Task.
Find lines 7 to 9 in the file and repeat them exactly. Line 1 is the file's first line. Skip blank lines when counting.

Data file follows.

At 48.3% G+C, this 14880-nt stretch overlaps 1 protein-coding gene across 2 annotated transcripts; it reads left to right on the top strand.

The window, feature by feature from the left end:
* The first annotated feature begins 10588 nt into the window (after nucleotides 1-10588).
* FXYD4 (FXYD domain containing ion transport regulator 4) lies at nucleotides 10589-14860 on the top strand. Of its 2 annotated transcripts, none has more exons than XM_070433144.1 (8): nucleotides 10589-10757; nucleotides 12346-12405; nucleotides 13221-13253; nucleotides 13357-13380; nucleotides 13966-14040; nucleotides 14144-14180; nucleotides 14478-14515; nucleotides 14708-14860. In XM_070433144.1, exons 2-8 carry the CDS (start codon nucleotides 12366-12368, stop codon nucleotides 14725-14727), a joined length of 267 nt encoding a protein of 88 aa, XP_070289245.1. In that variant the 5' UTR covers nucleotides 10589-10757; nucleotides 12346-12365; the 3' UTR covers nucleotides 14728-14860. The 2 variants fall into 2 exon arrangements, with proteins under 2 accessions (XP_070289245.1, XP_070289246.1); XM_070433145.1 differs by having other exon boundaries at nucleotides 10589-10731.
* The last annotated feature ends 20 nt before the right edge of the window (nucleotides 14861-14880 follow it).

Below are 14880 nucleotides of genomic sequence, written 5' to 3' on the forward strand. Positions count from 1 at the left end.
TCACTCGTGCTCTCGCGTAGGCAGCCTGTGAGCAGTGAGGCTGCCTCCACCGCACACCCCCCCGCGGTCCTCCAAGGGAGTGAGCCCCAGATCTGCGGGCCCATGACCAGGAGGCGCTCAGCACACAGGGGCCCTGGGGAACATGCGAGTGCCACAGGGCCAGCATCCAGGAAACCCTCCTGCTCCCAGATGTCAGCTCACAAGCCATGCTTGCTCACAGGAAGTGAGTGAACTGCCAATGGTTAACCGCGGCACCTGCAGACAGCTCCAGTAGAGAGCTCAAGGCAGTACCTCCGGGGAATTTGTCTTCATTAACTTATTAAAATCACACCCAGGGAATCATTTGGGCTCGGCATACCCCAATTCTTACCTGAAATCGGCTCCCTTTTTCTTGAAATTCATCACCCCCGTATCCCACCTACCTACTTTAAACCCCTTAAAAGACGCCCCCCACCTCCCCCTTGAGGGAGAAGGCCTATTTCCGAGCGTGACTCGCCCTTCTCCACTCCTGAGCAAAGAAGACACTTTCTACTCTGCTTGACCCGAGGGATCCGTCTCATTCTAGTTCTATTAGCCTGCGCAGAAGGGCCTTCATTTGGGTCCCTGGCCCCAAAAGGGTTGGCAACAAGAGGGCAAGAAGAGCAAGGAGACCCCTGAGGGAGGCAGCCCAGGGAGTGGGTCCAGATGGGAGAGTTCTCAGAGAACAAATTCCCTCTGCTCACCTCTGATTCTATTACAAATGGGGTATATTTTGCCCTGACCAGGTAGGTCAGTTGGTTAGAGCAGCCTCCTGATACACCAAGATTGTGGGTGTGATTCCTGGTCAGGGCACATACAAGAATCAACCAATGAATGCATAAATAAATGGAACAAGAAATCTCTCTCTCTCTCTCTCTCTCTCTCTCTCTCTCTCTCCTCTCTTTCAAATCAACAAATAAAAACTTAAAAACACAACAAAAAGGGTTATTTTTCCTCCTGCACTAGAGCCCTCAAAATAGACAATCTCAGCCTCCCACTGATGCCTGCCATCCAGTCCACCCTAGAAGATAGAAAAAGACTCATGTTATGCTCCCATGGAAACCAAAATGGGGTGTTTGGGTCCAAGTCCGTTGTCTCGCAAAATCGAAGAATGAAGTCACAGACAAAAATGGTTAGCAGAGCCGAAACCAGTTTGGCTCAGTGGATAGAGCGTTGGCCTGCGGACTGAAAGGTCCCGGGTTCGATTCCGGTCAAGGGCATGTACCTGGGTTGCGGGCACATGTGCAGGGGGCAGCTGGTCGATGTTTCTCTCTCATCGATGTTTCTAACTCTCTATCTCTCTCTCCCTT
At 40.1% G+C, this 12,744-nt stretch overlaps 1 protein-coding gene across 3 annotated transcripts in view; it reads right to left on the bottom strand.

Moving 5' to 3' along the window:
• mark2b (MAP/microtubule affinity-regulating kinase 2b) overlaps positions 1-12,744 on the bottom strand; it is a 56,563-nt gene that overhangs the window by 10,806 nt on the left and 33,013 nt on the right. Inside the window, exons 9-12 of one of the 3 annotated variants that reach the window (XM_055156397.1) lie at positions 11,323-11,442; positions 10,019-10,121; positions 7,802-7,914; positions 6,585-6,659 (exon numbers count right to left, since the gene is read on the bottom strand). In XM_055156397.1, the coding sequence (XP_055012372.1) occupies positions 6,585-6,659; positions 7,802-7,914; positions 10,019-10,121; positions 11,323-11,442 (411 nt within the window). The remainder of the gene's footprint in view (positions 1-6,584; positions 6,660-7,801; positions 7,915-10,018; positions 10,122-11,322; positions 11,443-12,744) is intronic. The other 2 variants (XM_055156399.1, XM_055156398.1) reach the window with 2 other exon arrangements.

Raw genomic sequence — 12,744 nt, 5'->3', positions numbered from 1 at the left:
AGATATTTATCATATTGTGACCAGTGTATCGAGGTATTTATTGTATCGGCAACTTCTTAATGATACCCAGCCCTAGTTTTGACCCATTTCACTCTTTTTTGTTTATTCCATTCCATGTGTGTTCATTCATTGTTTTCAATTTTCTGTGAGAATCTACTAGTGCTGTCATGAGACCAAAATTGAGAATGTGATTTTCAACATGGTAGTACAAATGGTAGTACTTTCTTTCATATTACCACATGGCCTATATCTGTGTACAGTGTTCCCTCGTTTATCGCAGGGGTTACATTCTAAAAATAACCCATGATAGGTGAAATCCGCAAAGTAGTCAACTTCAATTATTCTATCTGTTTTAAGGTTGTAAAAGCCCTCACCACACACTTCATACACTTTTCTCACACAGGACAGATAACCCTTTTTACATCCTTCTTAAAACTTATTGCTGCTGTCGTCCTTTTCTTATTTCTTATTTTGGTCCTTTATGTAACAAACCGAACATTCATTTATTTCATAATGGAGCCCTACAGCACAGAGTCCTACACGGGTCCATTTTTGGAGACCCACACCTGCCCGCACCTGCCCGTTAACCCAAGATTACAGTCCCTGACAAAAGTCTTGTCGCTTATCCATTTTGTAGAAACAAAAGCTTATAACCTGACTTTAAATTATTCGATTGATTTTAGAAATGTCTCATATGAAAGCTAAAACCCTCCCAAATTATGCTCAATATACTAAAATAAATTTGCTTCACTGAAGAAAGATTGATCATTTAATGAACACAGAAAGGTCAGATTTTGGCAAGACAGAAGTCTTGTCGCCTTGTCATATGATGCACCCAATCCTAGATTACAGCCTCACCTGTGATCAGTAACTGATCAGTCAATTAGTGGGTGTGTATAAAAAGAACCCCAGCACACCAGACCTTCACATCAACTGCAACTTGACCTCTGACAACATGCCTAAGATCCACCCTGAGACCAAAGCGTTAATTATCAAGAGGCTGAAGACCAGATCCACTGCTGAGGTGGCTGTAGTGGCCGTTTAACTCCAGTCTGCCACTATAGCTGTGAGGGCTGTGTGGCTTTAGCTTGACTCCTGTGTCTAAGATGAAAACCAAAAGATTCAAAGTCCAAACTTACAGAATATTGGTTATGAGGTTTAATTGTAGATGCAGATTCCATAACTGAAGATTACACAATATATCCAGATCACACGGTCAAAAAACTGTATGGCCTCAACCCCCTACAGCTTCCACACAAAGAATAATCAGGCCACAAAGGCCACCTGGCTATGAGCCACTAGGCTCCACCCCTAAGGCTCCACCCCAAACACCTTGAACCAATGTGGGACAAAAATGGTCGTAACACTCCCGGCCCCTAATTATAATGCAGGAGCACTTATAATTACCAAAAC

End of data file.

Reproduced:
TCACTCGTGCTCTCGCGTAGGCAGCCTGTGAGCAGTGAGGCTGCCTCCACCGCACACCCCCCCGCGGTCCTCCAAGGGAGTGAGCCCCAGATCTGCGGGCCCATGACCAGGAGGCGCTCAGCACACAGGGGCCCTGGGGAACATGCGAGTGCCACAGGGCCAGCATCCAGGAAACCCTCCTGCTCCCAGATGTCAGCTCACAAGCCATGCTTGCTCACAGGAAGTGAGTGAACTGCCAATGGTTAACCGCGGCACCTGCAGACAGCTCCAGTAGAGAGCTCAAGGCAGTACCTCCGGGGAATTTGTCTTCATTAACTTATTAAAATCACACCCAGGGAATCATTTGGGCTCGGCATACCCCAATTCTTACCTGAAATCGGCTCCCTTTTTCTTGAAATTCATCACCCCCGTATCCCACCTACCTACTTTAAACCCCTTAAAAGACGCCCCCCACCTCCCCCTTGAGGGAGAAGGCCTATTTCCGAGCGTGACTCGCCCTTCTCCACTCCTGAGCAAAGAAGACACTTTCTACTCTGCTTGACCCGAGGGATCCGTCTCATTCTAGTTCTATTAGCCTGCGCAGAAGGGCCTTCATTTGGGTCCCTGGCCCCAAAAGGGTTGGCAACAAGAGGGCAAGAAGAGCAAGGAGACCCCTGAGGGAGGCAGCCCAGGGAGTGGGTCCAGATGGGAGAGTTCTCAGAGAACAAATTCCCTCTGCTCACCTCTGATTCTATTACAAATGGGGTATATTTTGCCCTGACCAGGTAGGTCAGTTGGTTAGAGCAGCCTCCTGATACACCAAGATTGTGGGTGTGATTCCTGGTCAGGGCACATACAAGAATCAACCAATGAATGCATAAATAAATGGAACAAGAAATCTCTCTCTCTCTCTCTCTCTCTCTCTCTCTCTCTCTCCTCTCTTTCAAATCAACAAATAAAAACTTAAAAACACAACAAAAAGGGTTATTTTTCCTCCTGCACTAGAGCCCTCAAAATAGACAATCTCAGCCTCCCACTGATGCCTGCCATCCAGTCCACCCTAGAAGATAGAAAAAGACTCATGTTATGCTCCCATGGAAACCAAAATGGGGTGTTTGGGTCCAAGTCCGTTGTCTCGCAAAATCGAAGAATGAAGTCACAGACAAAAATGGTTAGCAGAGCCGAAACCAGTTTGGCTCAGTGGATAGAGCGTTGGCCTGCGGACTGAAAGGTCCCGGGTTCGATTCCGGTCAAGGGCATGTACCTGGGTTGCGGGCACATGTGCAGGGGGCAGCTGGTCGATGTTTCTCTCTCATCGATGTTTCTAACTCTCTATCTCTCTCTCCCTT
At 40.1% G+C, this 12,744-nt stretch overlaps 1 protein-coding gene across 3 annotated transcripts in view; it reads right to left on the bottom strand.

Moving 5' to 3' along the window: